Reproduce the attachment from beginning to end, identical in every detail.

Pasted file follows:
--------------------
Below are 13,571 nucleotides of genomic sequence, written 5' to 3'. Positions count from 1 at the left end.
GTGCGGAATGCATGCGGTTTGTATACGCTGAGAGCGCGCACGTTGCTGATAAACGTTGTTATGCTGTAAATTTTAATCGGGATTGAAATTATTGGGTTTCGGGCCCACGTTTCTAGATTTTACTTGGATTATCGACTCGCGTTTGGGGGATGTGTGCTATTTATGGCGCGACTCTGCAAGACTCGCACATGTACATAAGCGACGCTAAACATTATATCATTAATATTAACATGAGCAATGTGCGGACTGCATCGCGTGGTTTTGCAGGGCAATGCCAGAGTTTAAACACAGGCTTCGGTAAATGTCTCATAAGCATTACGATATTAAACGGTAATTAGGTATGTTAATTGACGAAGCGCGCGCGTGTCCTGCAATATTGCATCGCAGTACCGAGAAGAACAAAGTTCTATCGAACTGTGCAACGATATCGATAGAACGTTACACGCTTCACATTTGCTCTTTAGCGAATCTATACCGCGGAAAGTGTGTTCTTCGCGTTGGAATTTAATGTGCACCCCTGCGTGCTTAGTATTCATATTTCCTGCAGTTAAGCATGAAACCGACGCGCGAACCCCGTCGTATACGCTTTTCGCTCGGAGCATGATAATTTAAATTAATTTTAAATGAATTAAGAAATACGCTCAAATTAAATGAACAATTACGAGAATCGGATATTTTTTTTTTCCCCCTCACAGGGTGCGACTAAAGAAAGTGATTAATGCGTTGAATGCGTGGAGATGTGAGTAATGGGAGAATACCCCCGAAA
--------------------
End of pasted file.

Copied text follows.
Below are 13,571 nucleotides of genomic sequence, written 5' to 3'. Positions count from 1 at the left end.
GTGCGGAATGCATGCGGTTTGTATACGCTGAGAGCGCGCACGTTGCTGATAAACGTTGTTATGCTGTAAATTTTAATCGGGATTGAAATTATTGGGTTTCGGGCCCACGTTTCTAGATTTTACTTGGATTATCGACTCGCGTTTGGGGGATGTGTGCTATTTATGGCGCGACTCTGCAAGACTCGCACATGTACATAAGCGACGCTAAACATTATATCATTAATATTAACATGAGCAATGTGCGGACTGCATCGCGTGGTTTTGCAGGGCAATGCCAGAGTTTAAACACAGGCTTCGGTAAATGTCTCATAAGCATTACGATATTAAACGGTAATTAGGTATGTTAATTGACGAAGCGCGCGCGTGTCCTGCAATATTGCATCGCAGTACCGAGAAGAACAAAGTTCTATCGAACTGTGCAACGATATCGATAGAACGTTACACGCTTCACATTTGCTCTTTAGCGAATCTATACCGCGGAAAGTGTGTTCTTCGCGTTGGAATTTAATGTGCACCCCTGCGTGCTTAGTATTCATATTTCCTGCAGTTAAGCATGAAACCGACGCGCGAACCCCGTCGTATACGCTTTTCGCTCGGAGCATGATAATTTAAATTAATTTTAAATGAATTAAGAAATACGCTCAAATTAAATGAACAATTACGAGAATCGGATATTTTTTTTTTCCCCCTCACAGGGTGCGACTAAAGAAAGTGATTAATGCGTTGAATGCGTGGAGATGTGAGTAATGGGAGAATACCCCCGAAA